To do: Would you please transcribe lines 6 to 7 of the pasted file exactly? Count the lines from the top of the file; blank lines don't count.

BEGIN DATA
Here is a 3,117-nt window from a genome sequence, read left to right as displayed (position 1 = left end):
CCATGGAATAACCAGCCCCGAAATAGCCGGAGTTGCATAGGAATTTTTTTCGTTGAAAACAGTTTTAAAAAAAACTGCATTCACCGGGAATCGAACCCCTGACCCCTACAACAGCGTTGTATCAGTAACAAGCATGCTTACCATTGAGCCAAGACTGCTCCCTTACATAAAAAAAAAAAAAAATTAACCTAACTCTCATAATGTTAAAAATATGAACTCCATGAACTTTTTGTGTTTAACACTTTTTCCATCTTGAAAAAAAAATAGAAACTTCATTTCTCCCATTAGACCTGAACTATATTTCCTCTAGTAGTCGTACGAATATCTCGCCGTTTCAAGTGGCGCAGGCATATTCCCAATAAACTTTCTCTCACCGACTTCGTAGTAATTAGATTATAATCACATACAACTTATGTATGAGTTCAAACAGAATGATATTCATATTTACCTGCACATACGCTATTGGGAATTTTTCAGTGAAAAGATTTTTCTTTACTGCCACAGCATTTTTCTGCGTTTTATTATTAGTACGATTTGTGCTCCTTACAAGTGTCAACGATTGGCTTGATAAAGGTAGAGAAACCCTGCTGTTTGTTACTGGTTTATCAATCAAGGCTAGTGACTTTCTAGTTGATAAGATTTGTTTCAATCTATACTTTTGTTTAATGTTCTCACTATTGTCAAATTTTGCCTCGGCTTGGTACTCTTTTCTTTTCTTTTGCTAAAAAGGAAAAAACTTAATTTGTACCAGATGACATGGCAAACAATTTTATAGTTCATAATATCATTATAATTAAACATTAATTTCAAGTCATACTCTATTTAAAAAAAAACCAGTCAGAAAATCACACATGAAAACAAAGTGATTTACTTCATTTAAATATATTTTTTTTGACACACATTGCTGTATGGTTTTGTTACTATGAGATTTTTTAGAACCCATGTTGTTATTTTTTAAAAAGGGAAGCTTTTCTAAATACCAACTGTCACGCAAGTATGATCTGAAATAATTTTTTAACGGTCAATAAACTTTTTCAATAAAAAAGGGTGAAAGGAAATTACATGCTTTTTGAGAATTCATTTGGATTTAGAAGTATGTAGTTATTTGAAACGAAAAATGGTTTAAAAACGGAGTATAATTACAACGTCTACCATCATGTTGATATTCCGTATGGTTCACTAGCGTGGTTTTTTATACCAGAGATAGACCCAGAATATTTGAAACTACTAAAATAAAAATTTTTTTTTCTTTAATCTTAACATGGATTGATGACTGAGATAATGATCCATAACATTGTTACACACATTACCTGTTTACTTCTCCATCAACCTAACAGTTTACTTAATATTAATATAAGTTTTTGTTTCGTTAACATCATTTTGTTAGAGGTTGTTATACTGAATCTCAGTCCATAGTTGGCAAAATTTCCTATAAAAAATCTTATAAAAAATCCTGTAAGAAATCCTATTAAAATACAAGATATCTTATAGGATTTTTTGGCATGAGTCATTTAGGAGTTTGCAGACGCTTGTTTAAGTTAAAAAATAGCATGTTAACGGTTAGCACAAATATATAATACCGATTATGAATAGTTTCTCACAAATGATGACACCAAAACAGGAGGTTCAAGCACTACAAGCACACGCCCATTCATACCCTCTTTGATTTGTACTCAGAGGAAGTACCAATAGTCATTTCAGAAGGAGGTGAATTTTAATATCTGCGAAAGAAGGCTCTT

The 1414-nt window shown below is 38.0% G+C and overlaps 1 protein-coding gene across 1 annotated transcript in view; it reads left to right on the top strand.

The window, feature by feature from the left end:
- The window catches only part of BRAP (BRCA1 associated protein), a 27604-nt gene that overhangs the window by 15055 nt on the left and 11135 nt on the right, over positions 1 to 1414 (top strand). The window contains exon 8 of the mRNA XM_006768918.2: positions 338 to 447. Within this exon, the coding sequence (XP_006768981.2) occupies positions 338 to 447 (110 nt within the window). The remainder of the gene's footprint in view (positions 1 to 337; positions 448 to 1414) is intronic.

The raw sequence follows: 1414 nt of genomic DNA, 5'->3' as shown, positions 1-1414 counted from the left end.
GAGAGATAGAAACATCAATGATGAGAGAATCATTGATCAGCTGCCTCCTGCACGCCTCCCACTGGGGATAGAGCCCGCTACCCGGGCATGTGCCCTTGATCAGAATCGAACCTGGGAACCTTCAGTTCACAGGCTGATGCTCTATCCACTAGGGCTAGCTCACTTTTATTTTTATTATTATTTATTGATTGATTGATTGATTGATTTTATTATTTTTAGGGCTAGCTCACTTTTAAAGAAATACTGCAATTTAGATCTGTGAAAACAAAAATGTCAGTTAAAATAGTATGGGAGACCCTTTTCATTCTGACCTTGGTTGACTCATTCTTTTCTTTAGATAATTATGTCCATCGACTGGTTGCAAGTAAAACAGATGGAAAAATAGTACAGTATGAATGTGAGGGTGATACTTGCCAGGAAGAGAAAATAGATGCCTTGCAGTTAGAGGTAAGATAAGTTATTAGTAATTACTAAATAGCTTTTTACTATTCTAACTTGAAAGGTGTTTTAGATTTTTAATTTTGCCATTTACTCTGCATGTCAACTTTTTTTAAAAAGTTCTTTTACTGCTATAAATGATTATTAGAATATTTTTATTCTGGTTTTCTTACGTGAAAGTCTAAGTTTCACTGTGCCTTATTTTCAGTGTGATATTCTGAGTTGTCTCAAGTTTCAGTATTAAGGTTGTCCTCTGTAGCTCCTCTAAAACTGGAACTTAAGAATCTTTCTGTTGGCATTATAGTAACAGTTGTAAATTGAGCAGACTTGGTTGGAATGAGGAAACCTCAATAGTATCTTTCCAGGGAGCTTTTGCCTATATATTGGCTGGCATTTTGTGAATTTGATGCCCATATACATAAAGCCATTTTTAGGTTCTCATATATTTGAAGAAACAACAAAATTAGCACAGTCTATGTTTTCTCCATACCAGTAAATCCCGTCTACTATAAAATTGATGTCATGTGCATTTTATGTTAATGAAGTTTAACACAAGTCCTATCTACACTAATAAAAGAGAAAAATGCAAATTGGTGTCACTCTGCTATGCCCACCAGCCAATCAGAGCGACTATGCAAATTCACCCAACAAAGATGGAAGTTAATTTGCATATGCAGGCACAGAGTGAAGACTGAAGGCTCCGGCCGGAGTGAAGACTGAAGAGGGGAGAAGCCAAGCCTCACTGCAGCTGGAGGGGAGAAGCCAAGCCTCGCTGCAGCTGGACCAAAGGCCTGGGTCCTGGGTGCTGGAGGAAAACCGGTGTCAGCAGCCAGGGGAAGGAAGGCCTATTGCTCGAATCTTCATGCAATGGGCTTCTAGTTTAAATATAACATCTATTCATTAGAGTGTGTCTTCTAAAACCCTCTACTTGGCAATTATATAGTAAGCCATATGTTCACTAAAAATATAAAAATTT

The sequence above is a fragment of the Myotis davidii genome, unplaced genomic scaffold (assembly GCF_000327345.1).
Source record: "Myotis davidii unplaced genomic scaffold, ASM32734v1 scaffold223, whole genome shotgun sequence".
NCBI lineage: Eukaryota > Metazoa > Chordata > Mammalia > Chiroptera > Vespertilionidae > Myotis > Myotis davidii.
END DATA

The raw sequence follows: 1414 nt of genomic DNA, 5'->3' as shown, positions 1-1414 counted from the left end.
GAGAGATAGAAACATCAATGATGAGAGAATCATTGATCAGCTGCCTCCTGCACGCCTCCCACTGGGGATAGAGCCCGCTACCCGGGCATGTGCCCTTGATCAGAATCGAACCTGGGAACCTTCAGTTCACAGGCTGATGCTCTATCCACTAGGGCTAGCTCACTTTTATTTTTATTATTATTTATTGATTGATTGATTGATTGATTTTATTATTTTTAGGGCTAGCTCACTTTTAAAGAAATACTGCAATTTAGATCTGTGAAAACAAAAATGTCAGTTAAAATAGTATGGGAGACCCTTTTCATTCTGACCTTGGTTGACTCATTCTTTTCTTTAGATAATTATGTCCATCGACTGGTTGCAAGTAAAACAGATGGAAAAATAGTACAGTATGAATGTGAGGGTGATACTTGCCAGGAAGAGAAAATAGATGCCTTGCAGTTAGAGGTAAGATAAGTTATTAGTAATTACTAAATAGCTTTTTACTATTCTAACTTGAAAGGTGTTTTAGATTTTTAATTTTGCCATTTACTCTGCATGTCAACTTTTTTTAAAAAGTTCTTTTACTGCTATAAATGATTATTAGAATATTTTTATTCTGGTTTTCTTACGTGAAAGTCTAAGTTTCACTGTGCCTTATTTTCAGTGTGATATTCTGAGTTGTCTCAAGTTTCAGTATTAAGGTTGTCCTCTGTAGCTCCTCTAAAACTGGAACTTAAGAATCTTTCTGTTGGCATTATAGTAACAGTTGTAAATTGAGCAGACTTGGTTGGAATGAGGAAACCTCAATAGTATCTTTCCAGGGAGCTTTTGCCTATATATTGGCTGGCATTTTGTGAATTTGATGCCCATATACATAAAGCCATTTTTAGGTTCTCATATATTTGAAGAAACAACAAAATTAGCACAGTCTATGTTTTCTCCATACCAGTAAATCCCGTCTACTATAAAATTGATGTCATGTGCATTTTATGTTAATGAAGTTTAACACAAGTCCTATCTACACTAATAAAAGAGAAAAATGCAAATTGGTGTCACTCTGCTATGCCCACCAGCCAATCAGAGCGACTATGCAAATTCACCCAACAAAGATGGAAGTTAATTTGCATATGCAGGCACAGAGTGAAGACTGAAGGCTCCGGCCGGAGTGAAGACTGAAGAGGGGAGAAGCCAAGCCTCACTGCAGCTGGAGGGGAGAAGCCAAGCCTCGCTGCAGCTGGACCAAAGGCCTGGGTCCTGGGTGCTGGAGGAAAACCGGTGTCAGCAGCCAGGGGAAGGAAGGCCTATTGCTCGAATCTTCATGCAATGGGCTTCTAGTTTAAATATAACATCTATTCATTAGAGTGTGTCTTCTAAAACCCTCTACTTGGCAATTATATAGTAAGCCATATGTTCACTAAAAATATAAAAATTT